Empower Goose Creek: Discussion continues for a city-owned utility company

Berkeley County News

GOOSE CREEK, S.C. (WCBD) – Goose Creek residents will vote on whether they want to start a city-owned electric utility in 18 days. The utility would only serve power to the Century Aluminum plant property.

The plant manager said this is an important vote for Century.

One of the things they are doing is hosting catered dinner town hall meetings. The first takes place at the Planter’s Walk Clubhouse in Crowfield Thursday night.

“Obviously the big thing is it’s going to increase Goose Creek tax revenue by $1 million in property taxes and business license fees; it’s going to be a huge win for the citizens of Goose Creek,” said Dennis Harbath, Plant Manager for the Century Mt. Holly Plant.

If the referendum passes, city council could then annex the Century property. That is how the additional tax dollars would be generated.

“For Century aluminum, it allows us to purchase power on the open market. Which would help us out a lot.”

Harbath says electricity is one of their biggest expenses.

“Mount Holly, 40% of our cost associated with production is tied into power.”

They shut half the plant down in 2015 due to power costs. They could go back to full production and hire 300 people back if they can get cheaper electricity.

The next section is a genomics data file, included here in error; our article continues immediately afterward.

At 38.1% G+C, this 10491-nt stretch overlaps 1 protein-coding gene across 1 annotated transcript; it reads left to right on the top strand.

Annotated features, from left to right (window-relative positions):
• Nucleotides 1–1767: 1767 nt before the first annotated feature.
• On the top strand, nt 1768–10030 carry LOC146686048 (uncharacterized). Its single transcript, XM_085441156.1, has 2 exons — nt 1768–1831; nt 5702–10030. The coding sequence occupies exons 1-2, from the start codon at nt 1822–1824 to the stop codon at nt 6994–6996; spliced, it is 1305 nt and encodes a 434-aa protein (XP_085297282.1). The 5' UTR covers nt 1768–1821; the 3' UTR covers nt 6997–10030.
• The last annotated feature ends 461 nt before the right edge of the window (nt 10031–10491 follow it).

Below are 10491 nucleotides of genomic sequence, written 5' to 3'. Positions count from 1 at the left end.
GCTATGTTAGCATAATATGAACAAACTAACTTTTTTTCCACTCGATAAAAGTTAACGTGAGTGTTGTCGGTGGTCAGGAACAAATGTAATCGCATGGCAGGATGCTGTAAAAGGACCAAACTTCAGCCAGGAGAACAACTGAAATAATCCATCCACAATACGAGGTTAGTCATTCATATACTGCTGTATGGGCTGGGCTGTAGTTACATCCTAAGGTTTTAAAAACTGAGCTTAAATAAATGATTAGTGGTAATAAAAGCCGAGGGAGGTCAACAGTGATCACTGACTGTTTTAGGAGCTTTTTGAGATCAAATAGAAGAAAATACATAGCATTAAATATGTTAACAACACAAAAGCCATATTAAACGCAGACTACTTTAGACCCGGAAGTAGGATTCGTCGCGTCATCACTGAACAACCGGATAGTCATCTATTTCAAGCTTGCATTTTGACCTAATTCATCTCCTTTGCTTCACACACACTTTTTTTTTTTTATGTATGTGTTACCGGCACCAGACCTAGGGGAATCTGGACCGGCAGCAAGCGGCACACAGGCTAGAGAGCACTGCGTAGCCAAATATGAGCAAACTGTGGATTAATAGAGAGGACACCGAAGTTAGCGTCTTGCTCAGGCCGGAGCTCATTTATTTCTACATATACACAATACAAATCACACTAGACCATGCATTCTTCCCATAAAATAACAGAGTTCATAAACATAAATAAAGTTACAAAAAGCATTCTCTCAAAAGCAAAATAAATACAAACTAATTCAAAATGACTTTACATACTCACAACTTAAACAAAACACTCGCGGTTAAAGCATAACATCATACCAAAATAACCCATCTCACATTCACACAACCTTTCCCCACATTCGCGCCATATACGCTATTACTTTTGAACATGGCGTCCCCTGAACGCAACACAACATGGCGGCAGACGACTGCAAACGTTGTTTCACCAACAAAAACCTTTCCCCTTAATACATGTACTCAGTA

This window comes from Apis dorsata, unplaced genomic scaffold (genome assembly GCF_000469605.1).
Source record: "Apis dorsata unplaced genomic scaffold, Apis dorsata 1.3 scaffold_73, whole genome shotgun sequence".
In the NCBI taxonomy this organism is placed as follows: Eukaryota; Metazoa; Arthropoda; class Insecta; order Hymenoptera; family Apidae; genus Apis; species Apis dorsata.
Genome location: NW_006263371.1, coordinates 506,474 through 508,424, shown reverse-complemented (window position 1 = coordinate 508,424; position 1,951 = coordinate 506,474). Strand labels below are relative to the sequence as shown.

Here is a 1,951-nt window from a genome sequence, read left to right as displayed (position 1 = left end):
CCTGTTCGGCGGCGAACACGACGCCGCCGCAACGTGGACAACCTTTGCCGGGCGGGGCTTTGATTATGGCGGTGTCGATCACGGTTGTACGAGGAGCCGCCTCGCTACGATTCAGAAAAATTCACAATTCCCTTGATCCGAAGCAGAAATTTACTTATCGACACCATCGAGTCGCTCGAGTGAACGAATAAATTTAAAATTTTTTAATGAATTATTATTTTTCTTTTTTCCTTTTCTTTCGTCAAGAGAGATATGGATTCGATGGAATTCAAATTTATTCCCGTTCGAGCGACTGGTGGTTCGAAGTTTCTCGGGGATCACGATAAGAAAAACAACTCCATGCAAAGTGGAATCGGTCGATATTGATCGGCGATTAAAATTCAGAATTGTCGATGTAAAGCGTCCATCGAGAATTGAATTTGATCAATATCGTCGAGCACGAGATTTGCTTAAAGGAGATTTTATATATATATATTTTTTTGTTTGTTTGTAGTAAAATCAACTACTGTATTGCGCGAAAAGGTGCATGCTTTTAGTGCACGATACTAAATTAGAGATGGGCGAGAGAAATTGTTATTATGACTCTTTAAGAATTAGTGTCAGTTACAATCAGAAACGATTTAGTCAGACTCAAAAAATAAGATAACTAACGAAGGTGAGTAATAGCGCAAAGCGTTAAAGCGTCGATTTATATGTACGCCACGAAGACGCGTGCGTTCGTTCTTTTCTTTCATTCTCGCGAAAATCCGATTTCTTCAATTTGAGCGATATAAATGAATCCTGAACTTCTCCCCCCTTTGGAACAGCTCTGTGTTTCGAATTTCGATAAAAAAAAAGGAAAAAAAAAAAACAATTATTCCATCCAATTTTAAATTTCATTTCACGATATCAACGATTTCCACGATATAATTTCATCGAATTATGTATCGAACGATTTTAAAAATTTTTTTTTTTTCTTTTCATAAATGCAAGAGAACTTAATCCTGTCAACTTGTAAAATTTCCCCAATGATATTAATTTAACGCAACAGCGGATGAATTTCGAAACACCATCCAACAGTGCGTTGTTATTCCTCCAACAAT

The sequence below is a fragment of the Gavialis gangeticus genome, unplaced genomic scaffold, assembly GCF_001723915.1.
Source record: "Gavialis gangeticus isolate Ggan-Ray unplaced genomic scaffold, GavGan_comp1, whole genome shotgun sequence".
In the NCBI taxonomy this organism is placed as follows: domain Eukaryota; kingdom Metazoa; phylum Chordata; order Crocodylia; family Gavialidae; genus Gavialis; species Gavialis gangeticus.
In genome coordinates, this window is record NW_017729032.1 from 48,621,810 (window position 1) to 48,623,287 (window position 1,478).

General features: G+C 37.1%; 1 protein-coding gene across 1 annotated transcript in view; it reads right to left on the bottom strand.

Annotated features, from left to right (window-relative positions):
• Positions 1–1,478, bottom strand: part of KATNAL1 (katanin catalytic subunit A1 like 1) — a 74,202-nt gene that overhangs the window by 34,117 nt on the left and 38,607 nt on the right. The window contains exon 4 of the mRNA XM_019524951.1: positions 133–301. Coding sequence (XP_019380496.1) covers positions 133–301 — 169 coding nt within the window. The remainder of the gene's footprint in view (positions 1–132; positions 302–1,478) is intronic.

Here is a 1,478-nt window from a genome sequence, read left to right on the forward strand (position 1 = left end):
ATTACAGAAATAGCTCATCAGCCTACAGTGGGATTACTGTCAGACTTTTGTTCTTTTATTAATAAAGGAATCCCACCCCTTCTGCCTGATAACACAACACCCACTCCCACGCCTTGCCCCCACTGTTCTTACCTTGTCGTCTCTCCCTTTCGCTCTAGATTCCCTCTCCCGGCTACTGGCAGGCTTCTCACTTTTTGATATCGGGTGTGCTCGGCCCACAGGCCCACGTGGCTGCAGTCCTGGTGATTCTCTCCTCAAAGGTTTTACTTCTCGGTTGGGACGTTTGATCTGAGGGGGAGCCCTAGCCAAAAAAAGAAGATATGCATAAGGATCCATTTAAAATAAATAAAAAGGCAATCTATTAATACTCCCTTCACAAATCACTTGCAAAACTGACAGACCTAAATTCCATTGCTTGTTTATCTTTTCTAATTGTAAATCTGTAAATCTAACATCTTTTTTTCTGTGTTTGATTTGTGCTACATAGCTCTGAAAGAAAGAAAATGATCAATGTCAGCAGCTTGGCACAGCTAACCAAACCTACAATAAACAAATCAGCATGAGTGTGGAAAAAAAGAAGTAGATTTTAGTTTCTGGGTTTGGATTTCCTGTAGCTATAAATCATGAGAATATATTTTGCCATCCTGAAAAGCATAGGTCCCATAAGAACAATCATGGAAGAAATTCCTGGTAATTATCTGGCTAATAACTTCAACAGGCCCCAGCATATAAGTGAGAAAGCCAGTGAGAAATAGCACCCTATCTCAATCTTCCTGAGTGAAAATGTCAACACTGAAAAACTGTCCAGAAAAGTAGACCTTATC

You may have seen signs, billboards or even postcards in the mail offering free dinner from “Citizens to Empower Goose Creek.” Century has paid the full $9,761.04 of that organization’s costs. An employee of a marketing firm hired by Century is the group’s treasurer.

Harbath said Century is using that group to get the word out about the referendum.

“What it is designed to do is get the facts out to people, explain to them how the million dollars is going to be generated, how the electric utility’s going to help the city of goose Creek.”

Four town hall meetings, including free dinner paid by Century, are being held.

“It’s allowing them to come out and speak with Mayor Habib about the issue and ask their questions – that’s what it’s designed to do.”

As far as costs to the city, only the cost of the referendum election of about $8-$10,000 is being paid by the city. Harbath says all other costs are being paid by Century, and Century will pay future costs in their electric bill to the city.

The postcard does say you need the postcard as your ticket for dinner. Thursday night’s meeting begins at 6:00 p.m. at the Planter’s Walk Clubhouse. There are three other similar dinner meetings at different locations next Monday, Tuesday and Thursday.

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